Christ’s intercessory prayer makes clear the purpose of unity: to let the world know that You sent Me (v. 21). Jesus has been sent into the world, and now He is sending us to bear witness of Him. The way we relate to each other is one of the most powerful tools in mission. The struggle for the church entails embracing interdependence while resisting independence.

Unity implies a common purpose and interdependence within the body of Christ. Today we speak of TMI—Total Member Involvement—where all members of the body of Christ have been marvelously involved in mission, “as the Spirit enabled them” (Acts 2:4, NIV). At Pentecost, mission began to happen when the disciples placed the interests of their brothers and sisters above their own. “Putting away all differences, all desire for the supremacy, they came close together in Christian fellowship. . . .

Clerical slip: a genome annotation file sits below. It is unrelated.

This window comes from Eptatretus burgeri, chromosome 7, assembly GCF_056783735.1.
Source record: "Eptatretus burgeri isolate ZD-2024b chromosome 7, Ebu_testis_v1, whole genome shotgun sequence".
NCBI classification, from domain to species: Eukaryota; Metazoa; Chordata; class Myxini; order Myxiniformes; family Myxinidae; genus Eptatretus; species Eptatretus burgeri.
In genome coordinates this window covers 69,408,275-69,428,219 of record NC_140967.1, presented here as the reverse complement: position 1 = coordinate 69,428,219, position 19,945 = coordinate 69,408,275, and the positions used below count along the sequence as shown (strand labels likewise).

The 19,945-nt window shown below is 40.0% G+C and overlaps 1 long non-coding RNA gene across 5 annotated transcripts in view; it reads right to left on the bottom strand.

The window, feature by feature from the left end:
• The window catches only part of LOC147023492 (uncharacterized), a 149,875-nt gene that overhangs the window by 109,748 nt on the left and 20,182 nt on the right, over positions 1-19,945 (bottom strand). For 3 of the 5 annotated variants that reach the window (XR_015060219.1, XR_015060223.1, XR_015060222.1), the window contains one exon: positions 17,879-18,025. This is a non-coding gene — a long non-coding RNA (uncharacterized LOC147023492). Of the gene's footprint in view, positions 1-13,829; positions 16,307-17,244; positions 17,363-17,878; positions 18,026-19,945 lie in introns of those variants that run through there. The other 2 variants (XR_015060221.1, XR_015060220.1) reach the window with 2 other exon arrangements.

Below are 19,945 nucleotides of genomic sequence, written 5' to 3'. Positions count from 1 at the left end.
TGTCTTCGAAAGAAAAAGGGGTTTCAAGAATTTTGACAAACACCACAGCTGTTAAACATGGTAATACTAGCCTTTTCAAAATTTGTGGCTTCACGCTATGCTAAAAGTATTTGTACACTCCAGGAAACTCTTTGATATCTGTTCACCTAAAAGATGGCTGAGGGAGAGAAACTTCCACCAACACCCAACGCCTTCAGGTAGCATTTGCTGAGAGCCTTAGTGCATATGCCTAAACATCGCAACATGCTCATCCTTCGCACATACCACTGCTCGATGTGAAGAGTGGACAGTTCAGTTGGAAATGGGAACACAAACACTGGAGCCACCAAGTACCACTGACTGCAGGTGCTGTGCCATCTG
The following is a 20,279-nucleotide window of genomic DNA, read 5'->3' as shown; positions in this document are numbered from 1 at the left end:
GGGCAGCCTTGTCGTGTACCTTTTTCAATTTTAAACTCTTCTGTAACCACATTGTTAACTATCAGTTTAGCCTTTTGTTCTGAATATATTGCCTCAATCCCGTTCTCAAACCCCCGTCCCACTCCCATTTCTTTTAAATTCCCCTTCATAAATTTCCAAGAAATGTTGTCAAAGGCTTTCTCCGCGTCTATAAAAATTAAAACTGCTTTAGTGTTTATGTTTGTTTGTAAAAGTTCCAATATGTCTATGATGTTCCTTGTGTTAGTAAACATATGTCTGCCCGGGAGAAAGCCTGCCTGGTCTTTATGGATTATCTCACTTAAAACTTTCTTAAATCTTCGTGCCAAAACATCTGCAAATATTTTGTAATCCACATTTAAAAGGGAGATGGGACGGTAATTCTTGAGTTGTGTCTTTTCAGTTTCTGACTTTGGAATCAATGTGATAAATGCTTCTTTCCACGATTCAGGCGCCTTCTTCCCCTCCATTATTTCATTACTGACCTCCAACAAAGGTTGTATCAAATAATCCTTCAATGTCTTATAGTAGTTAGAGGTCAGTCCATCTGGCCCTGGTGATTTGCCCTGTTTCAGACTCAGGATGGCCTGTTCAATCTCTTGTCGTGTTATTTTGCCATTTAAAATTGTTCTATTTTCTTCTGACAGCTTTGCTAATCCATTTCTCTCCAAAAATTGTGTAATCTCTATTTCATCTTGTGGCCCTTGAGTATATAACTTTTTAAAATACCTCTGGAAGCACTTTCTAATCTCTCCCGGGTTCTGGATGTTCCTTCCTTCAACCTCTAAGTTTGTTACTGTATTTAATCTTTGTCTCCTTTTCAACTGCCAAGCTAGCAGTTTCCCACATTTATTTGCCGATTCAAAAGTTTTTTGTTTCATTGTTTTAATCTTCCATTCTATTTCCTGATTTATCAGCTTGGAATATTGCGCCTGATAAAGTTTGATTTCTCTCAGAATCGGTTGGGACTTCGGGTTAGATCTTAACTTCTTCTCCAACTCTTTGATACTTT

“And under the influence of the Spirit, words of penitence and confession mingled with songs of praise for sins forgiven. . . . And what followed? The sword of the Spirit, newly edged with power and bathed in the lightnings of heaven, cut its way through unbelief. Thousands were converted in a day.”14

Jesus’ teachings about the vine and branches (John 15:1–8), while addressing the disciples in chapter 13—“ ‘By this all men will know that you are my disciples, if you have love for one another’ ” (v. 35, RSV)—are strong illustrations of the necessity of interdependence in mission.

We should never ever forget that independence, disunity, fragmentation, and separation are the main and most successful weapons of the enemy. If history can teach us anything, this is a lesson we need to grasp. Coming from a part of the world where the Seventh-day Adventist Church was divided for decades, I can see that the worst thing that could happen to our church is to experience a division or a split. Nothing weakens our effectiveness in mission more.